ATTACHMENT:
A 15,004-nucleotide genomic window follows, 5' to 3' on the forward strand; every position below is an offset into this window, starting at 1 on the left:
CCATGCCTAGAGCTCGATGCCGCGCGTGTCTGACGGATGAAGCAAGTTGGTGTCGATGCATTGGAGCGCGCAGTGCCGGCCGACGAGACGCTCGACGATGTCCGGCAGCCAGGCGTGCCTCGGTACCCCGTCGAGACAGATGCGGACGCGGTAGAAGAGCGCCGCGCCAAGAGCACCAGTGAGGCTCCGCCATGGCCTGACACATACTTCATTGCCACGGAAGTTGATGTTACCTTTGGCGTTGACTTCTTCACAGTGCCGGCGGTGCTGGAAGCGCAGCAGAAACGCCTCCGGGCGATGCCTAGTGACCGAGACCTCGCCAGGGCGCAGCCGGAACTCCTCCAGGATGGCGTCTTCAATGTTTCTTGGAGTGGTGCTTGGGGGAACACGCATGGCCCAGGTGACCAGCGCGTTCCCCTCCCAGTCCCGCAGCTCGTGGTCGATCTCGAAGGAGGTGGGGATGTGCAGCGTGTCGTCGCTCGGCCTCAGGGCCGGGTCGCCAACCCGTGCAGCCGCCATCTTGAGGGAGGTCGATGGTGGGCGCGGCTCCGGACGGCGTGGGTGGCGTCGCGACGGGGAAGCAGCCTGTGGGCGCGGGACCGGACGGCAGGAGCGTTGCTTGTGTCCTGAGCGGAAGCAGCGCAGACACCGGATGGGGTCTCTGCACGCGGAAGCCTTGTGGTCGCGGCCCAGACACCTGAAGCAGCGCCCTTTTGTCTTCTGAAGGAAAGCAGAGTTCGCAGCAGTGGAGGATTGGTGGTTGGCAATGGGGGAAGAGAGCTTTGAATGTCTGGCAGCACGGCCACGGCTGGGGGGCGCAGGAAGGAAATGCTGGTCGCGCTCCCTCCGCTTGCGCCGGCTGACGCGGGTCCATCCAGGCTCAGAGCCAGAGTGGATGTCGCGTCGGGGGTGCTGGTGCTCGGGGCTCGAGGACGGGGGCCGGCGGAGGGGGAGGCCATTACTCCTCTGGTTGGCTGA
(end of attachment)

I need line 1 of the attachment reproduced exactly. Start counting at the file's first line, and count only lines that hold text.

A 15,004-nucleotide genomic window follows, 5' to 3' on the forward strand; every position below is an offset into this window, starting at 1 on the left: